So years ago, we began planning through a series of executive rotations. Perhaps you’re familiar with the phrase full spectrum leadership, the investment in a center for leadership excellence here to begin to populate a set of experience to rotation of assignments, and broadening experiences in this company. A cadre of talent, it was not retirement eligible today, recognizing we’ve got a demographic ship not just in our company and our industry, but throughout our government where the baby boomers are going to go to retirement. And they’re going to go no matter what you and I do.

So the best program was part of a much broader articulated strategy of how to transition through generational change in our company without losing the bubble on execution or programs. So we began to link executives through mentoring program and through experiential relationships so that we would grow the population underneath the senior leaders who were about to depart. And you added an important component here, the phasing of executive responsibility. So let’s do some math; 600 or so people will leave between now and February. Our sense was that they would be leaving in the relatively near-term anyway.

We begun early phasing in a variety of ways where it makes sense to do that. We won’t back fill, so entire compliment of 600 executives because a principle goal for us is to get leaner, more streamline, to right size this business, but we will back fill while we consolidate and realign our organizational focus. We think that makes us stronger, not weaker. And we’ll have people who will be placed into these realigned executive responsibilities, who have had experience, who do have contact with those who will be departing. In some cases, under the direct tutelage of those who will be leaving, and I will say this about the professional work force that we have, including our retires today and our soon to become retirees who are in the Vest program. They care deeply about the mission. They care deeply about this company, and there is not one who would fail to help a colleague even after they were to depart in February. So I think we’re very well aligned to face the reality that we’re all facing. And others I guess, will go about this at a approach that they think makes sense. This approach in our judgment was exactly the way we ought to navigate in this new reality, knowing we’re going to face the challenge that we’re facing.

So I think we’re very well positioned here. I don’t expect a single blimp on a program, I don’t expect any difficulty. We have plenty of phasing in time, which we are doing now. And we’ll continue to stay very focused on this. It’s not just going to be through February, but when new people go to new assignments at any time, under any set of conditions, we try to give them more rather than less help to make sure we’re all getting grounded and our expectations are clear and communications are crisp. And we’re prepared to do that, and have means and mechanisms in place now to help facilitate that.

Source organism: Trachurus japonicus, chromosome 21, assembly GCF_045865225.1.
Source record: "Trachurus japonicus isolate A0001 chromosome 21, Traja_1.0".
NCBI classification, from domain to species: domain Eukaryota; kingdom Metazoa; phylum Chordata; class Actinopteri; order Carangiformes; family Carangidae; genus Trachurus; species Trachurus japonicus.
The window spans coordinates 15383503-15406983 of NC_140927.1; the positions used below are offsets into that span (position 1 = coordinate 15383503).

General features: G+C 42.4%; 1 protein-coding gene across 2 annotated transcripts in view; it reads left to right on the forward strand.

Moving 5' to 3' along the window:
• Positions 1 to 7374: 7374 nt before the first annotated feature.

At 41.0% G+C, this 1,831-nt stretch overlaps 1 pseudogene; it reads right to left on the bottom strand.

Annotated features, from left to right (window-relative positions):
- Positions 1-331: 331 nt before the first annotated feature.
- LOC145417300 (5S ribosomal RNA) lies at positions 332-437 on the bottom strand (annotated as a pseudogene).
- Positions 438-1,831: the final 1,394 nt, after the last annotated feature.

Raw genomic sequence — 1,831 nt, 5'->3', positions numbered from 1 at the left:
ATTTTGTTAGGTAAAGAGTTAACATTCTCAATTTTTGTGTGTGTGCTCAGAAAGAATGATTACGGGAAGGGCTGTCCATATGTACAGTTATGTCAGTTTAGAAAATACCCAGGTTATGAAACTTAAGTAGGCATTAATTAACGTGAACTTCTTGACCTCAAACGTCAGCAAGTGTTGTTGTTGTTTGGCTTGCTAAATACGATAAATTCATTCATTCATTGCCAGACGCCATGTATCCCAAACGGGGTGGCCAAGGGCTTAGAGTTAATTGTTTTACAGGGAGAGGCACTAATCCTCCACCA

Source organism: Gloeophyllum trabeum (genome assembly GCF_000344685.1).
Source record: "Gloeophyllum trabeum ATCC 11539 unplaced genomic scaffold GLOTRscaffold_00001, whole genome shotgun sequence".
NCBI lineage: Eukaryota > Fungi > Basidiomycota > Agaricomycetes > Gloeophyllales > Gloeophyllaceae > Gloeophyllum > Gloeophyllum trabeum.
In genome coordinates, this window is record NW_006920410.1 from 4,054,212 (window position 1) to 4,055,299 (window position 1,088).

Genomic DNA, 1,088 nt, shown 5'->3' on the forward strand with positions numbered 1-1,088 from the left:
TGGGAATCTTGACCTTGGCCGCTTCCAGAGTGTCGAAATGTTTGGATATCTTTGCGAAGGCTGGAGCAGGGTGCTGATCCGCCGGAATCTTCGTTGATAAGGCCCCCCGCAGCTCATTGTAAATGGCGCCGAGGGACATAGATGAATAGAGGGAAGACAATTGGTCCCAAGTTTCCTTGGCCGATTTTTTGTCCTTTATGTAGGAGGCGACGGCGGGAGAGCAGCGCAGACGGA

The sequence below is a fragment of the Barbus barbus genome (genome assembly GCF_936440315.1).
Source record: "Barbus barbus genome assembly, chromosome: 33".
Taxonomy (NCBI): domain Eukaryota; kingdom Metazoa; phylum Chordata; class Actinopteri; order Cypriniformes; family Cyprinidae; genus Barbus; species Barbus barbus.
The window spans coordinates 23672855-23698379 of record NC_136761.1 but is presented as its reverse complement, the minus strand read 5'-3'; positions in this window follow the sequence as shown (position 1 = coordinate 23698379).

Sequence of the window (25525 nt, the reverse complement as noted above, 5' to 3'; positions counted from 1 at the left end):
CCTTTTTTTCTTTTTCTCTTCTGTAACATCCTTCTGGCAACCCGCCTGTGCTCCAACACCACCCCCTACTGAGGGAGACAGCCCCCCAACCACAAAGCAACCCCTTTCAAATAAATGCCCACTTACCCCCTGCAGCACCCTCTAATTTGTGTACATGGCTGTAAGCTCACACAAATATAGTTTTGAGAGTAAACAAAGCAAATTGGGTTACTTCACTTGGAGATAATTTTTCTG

So I’m pleased you asked the question because I think we haven’t talked a lot about beyond the numbers, what do you expect in an operating environment from the company as you move forward, and your question gave us an opportunity to highlight that a bit.

Jerry Kircher

Jevon, I think we have time for one more call if we could please.


Okay, our final question comes from George Shapiro, with Access 342.

George Shapiro – Access 342

Yeah, Bob. I had one other question just in general here. That with the – you sold EIG for 12 times EBIT, your own stock selling for 5 times. We’ve seen other transactions in the 10 to 12 times. I mean, why wouldn’t this get you to want to take a sharp look at some of the other businesses that you have, and potentially take a look at them for sale if the valuations between the public and private markets don’t close?

Bob Stevens

Well, there’s several observations I’d offer you there, George. But first, and I hope we conveyed this with clarity when we talked to you about EIG and PAD we do, routinely look at every aspect of this business, strategically, operationally, and financially relative to a short-term, intermediate term, and long-term fit with regards to delivering value to customers and value to shareholders while we create a vibrant environment here for our employees. If we trigger a threshold and any one of those domains, as was the case with EIG on the organizational conflict of interest or PAD where gross opportunities were progressively misaligned with our core strategy, we won’t hesitate. I will also tell you, we’re not pleased with trading multiple of our stock, and damn well believe we can do better. So in the short horizon I don’t think we’re going to be looking at wholesales divestiture here before we look at operating the businesses better, navigating through some near-term turbulence, recognizing the quality and strength of our portfolio and our ability to execute going forward, because we have the leadership and the professional capability to do a better job. And that’s got our focus. It won’t cause us to fail to look at the quality of our portfolio on a recurring basis, but I don’t think you should expect from us, wholesale divestitures because at a moment in time, there’s a little more pressure here than any of us would like. Our job is to go execute better and relieve some of that pressure.

Jerry Kircher

George, I thank you for the question. Let me thank you Jevon for your help on the call today, and thank everybody who joined us. We’re going to focus, as I said on execution, and on streamlining, and on becoming more efficient as we learn more about our budget priorities and program priorities here on the domestic business front, and in the international community. And we’ll be able to share more complete set of observations with you in January when we’re next on the line together. So thanks again for being with us today.


Ladies and gentlemen, thank you for your participation in today’s conference. This concludes the program, you may all disconnect, have a great day.